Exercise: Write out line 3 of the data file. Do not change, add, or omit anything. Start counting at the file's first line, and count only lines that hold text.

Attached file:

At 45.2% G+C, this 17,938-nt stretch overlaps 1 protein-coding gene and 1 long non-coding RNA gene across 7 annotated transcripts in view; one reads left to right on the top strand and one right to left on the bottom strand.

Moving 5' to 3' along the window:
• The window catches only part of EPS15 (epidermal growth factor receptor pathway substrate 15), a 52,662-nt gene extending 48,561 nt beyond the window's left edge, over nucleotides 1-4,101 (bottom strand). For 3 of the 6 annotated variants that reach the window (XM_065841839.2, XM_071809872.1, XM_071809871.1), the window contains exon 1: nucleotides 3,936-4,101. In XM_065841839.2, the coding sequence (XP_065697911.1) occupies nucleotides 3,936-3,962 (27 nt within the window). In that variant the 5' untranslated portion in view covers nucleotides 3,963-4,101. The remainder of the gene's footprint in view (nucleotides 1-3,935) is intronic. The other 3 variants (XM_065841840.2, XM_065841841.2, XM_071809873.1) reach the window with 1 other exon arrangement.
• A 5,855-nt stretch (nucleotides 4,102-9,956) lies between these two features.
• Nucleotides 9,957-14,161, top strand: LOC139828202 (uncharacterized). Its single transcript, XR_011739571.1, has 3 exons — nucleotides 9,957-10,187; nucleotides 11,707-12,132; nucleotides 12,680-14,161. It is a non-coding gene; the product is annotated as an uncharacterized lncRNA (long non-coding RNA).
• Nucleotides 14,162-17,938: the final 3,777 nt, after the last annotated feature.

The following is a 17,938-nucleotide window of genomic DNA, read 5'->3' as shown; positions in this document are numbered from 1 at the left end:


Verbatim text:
• The window catches only part of EPS15 (epidermal growth factor receptor pathway substrate 15), a 52,662-nt gene extending 48,561 nt beyond the window's left edge, over nucleotides 1-4,101 (bottom strand). For 3 of the 6 annotated variants that reach the window (XM_065841839.2, XM_071809872.1, XM_071809871.1), the window contains exon 1: nucleotides 3,936-4,101. In XM_065841839.2, the coding sequence (XP_065697911.1) occupies nucleotides 3,936-3,962 (27 nt within the window). In that variant the 5' untranslated portion in view covers nucleotides 3,963-4,101. The remainder of the gene's footprint in view (nucleotides 1-3,935) is intronic. The other 3 variants (XM_065841840.2, XM_065841841.2, XM_071809873.1) reach the window with 1 other exon arrangement.